The Diagnostics and Assessments
Students sit short test to see if they have the prerequisite skills needed for the unit
Teach the objectives listed. If any prerequisite skills were identified as weak from the diagnostic, ensure you cover these too.
Students sit a test in lesson to asses the progress they have made on the unit
Use the Assessment progress spreadsheet to identify any skills that need to be reviewed as a class or for individual students. Address these areas before moving on to next unit.
Begin new topic
Marked by the students
Marked by the teacher
Scores recorded in the tracker
Scores recorded in the tracker
Add your resources to the staff shared folders
Use the 'Assessment 2' to reassess particular skills or resit the Assessment
These are given to students in lessons, before they are taught anything on the upcoming unit.
There are images at the top of the page that will show you if students will need a calculator, tracing paper, a compass or a protractor for the test. Each skill has the Hegarty number referenced at the bottom (so students can work on the skills they struggle with).
They are no more than 6 questions long and, since they are on skills that students should already have mastered, should be fairly quick to complete (no more than 10 minutes!). I also have students peer marking the diagnostics or self assessing their own as I project the test onto the board and model the solutions. I think giving the students instant feedback on these skills and modelled solutions from the teacher is the most effective way.
Then collect the diagnostics in to input the results onto the assessment data spreadsheet (more on them here) before giving back to students the next lesson for them to stick into their books. They are easy to input as there is a dedicated box at the bottom for students to clearly write their score in. They should also shade in the red, amber or green box corresponding to the score they got on that question.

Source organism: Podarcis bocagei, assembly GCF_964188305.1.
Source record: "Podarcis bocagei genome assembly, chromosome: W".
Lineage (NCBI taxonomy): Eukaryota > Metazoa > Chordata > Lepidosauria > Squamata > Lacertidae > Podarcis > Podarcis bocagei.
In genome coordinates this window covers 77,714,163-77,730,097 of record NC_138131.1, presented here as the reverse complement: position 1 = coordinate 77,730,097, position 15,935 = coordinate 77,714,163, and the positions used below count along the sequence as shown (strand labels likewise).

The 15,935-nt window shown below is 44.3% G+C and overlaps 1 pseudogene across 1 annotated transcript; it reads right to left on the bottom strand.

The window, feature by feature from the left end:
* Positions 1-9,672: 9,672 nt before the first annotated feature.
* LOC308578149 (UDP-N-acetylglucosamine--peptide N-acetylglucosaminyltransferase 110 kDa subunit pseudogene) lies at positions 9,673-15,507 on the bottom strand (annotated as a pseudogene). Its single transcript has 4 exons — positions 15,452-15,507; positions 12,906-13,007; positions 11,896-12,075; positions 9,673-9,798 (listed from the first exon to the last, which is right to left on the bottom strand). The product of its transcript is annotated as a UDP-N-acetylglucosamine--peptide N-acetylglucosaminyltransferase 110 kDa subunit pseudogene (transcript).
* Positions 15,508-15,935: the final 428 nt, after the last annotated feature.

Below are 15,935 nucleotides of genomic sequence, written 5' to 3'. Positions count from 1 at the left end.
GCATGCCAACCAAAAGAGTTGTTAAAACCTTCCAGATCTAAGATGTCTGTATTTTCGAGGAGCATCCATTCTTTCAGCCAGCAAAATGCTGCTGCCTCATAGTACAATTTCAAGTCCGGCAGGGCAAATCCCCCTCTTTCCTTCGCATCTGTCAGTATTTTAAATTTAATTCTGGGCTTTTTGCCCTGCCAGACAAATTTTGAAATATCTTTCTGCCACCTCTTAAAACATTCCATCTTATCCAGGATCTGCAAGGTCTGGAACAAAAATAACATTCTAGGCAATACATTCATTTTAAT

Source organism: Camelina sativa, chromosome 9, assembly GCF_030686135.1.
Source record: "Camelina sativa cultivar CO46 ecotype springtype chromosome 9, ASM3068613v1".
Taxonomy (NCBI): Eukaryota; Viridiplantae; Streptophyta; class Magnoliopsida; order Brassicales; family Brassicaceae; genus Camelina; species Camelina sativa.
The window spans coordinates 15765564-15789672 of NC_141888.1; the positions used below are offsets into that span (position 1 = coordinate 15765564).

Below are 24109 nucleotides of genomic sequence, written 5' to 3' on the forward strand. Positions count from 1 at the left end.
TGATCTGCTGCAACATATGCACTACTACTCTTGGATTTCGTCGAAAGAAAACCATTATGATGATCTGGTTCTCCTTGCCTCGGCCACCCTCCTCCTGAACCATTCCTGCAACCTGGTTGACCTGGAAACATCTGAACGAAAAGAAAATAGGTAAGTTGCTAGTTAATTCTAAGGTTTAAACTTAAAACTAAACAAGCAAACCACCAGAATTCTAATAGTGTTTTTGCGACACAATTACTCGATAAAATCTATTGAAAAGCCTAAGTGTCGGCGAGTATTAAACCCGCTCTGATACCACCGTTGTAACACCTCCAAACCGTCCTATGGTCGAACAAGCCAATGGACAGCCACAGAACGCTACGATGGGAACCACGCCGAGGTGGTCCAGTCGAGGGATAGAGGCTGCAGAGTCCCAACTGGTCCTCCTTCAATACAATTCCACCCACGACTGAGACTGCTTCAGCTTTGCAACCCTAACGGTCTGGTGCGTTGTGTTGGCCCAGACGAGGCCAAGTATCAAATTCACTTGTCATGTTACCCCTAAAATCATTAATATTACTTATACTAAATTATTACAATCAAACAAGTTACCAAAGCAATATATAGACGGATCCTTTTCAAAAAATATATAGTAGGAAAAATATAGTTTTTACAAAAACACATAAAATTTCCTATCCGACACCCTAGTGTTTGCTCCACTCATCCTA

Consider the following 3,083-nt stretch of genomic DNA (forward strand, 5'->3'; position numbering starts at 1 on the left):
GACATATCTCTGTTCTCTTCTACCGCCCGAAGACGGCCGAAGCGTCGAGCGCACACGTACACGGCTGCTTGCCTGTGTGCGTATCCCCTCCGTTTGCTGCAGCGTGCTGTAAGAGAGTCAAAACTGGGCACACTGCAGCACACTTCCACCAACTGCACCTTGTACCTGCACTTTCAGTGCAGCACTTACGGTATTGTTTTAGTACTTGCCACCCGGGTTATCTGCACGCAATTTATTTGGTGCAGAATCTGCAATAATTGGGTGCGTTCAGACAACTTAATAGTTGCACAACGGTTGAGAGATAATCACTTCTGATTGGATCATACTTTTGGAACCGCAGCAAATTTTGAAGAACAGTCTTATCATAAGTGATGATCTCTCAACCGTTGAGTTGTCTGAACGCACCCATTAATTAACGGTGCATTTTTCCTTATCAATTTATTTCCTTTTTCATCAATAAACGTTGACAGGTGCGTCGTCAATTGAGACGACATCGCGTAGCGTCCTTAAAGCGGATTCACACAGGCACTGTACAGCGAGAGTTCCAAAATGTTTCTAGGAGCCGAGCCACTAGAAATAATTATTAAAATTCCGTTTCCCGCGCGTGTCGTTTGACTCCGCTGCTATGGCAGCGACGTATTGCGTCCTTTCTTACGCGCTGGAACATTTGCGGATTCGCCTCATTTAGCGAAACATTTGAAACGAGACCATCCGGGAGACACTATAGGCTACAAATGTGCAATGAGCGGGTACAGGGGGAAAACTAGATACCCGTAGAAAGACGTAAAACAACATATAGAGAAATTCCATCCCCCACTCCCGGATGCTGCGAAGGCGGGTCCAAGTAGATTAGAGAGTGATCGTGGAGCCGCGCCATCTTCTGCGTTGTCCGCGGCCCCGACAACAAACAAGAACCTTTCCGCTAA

The assessments are given to students to complete in a lesson at the end of a unit. We printed them as A5 booklets (which is why they are all 4/8/12/16 pages long and you will see some blank pages) so they are easy to stick into books. There is no set time I give students to complete these as some are longer than others (usually depending on how many objectives are in that unit).
I generally give no more than a minute per mark though so all assessments can be completed within a 1 hour lesson.
The front covers are set up to display an overview of how students did on that assessment. I mark the assessments myself and fill these in at the end by writing the score for each question in the 'My Score' column and then shading in the corresponding red, amber or green box to the right. Then, once the whole class' assessments are marked, input the results into the assessment data spreadsheet. I use this spreadsheet to decide if any skills need reviewing as a whole class, if there were particular questions that different students found challenging or if students should be given personalised skills to review.
When they are handed back the next lesson, students fill in the box at the bottom reflecting on what they will take away from this (for example; "I need to remember to include units with my answers" "I shouldn't round in my working out" "I need to show my working out and write what I type in my calculator") and stick the test in their books.
The assessment 2 can be used if you want to reassess your class on a couple of the skills after some review work, have some students resit the whole assessment or if a student was absent for the assessment you can give them assessment 2 when they are next in school.